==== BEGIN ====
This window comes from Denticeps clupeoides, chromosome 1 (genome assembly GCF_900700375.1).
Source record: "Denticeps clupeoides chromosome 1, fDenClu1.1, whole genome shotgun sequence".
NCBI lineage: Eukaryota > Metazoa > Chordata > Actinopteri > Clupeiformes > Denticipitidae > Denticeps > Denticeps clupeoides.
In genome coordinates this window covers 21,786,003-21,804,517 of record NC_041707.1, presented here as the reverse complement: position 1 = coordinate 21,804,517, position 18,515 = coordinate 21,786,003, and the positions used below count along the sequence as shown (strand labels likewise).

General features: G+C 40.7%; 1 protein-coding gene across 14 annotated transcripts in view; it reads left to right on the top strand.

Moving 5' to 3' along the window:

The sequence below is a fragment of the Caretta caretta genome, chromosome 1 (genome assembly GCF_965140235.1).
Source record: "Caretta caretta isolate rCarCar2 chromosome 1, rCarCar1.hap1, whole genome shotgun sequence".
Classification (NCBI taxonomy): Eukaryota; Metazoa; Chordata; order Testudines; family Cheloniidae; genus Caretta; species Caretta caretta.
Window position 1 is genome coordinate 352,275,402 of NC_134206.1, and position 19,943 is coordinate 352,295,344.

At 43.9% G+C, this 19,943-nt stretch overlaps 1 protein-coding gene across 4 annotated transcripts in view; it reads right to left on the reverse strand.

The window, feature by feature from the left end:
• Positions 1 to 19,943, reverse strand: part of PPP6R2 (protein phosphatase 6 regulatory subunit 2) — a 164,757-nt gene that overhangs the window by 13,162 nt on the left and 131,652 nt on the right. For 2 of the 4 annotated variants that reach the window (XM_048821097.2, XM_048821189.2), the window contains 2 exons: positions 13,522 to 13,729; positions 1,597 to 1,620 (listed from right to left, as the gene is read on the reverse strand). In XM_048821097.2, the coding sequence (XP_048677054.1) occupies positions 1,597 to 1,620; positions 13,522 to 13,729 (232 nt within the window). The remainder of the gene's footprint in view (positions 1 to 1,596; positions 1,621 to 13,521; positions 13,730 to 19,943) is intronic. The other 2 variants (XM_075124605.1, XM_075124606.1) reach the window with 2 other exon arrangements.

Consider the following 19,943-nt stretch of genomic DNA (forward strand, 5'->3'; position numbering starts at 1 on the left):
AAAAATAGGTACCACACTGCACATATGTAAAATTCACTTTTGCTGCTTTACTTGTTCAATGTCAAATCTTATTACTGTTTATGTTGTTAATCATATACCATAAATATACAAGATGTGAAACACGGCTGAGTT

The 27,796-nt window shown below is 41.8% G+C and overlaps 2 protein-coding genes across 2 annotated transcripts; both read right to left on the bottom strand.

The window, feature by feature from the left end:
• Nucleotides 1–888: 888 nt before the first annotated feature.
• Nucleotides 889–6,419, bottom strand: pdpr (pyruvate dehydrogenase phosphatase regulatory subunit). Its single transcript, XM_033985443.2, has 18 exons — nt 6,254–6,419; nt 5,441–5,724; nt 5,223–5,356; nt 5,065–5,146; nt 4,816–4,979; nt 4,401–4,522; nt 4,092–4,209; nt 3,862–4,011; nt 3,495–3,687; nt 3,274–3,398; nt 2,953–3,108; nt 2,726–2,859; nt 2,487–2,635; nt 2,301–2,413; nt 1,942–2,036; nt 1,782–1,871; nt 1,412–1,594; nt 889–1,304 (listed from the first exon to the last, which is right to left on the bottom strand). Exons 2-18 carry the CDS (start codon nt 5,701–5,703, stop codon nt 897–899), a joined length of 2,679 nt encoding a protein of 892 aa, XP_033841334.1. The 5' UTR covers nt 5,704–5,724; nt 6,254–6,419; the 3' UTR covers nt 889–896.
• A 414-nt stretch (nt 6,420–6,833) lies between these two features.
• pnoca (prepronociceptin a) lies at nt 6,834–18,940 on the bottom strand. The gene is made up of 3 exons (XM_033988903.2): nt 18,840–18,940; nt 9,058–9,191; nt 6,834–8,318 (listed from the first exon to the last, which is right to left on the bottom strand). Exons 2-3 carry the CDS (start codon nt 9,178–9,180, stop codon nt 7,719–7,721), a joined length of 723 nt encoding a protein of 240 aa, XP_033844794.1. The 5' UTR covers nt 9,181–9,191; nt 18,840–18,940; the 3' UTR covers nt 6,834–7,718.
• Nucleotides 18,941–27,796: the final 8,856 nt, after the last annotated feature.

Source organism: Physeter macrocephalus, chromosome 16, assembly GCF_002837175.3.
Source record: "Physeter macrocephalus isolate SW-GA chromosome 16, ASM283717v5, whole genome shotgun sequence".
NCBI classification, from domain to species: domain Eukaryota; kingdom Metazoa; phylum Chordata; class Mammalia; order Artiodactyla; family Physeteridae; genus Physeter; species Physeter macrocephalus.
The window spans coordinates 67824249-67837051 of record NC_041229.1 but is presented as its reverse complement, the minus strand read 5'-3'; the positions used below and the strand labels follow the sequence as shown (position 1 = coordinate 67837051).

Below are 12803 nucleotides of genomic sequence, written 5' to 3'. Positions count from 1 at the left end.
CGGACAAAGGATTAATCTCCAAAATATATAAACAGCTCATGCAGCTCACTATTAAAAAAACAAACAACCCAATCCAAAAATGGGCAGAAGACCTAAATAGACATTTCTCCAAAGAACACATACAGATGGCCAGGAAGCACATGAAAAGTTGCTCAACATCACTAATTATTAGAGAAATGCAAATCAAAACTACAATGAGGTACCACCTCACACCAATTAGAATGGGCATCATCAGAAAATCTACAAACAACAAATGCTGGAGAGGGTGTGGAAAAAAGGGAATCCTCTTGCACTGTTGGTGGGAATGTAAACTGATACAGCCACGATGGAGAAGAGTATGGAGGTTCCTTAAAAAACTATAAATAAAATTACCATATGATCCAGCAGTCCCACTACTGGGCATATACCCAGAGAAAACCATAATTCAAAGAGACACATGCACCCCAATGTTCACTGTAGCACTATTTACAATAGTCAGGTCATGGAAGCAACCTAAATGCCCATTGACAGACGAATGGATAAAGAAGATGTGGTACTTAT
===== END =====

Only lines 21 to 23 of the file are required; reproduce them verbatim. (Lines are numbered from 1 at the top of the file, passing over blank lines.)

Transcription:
• pnoca (prepronociceptin a) lies at nt 6,834–18,940 on the bottom strand. The gene is made up of 3 exons (XM_033988903.2): nt 18,840–18,940; nt 9,058–9,191; nt 6,834–8,318 (listed from the first exon to the last, which is right to left on the bottom strand). Exons 2-3 carry the CDS (start codon nt 9,178–9,180, stop codon nt 7,719–7,721), a joined length of 723 nt encoding a protein of 240 aa, XP_033844794.1. The 5' UTR covers nt 9,181–9,191; nt 18,840–18,940; the 3' UTR covers nt 6,834–7,718.
• Nucleotides 18,941–27,796: the final 8,856 nt, after the last annotated feature.

Source organism: Physeter macrocephalus, chromosome 16, assembly GCF_002837175.3.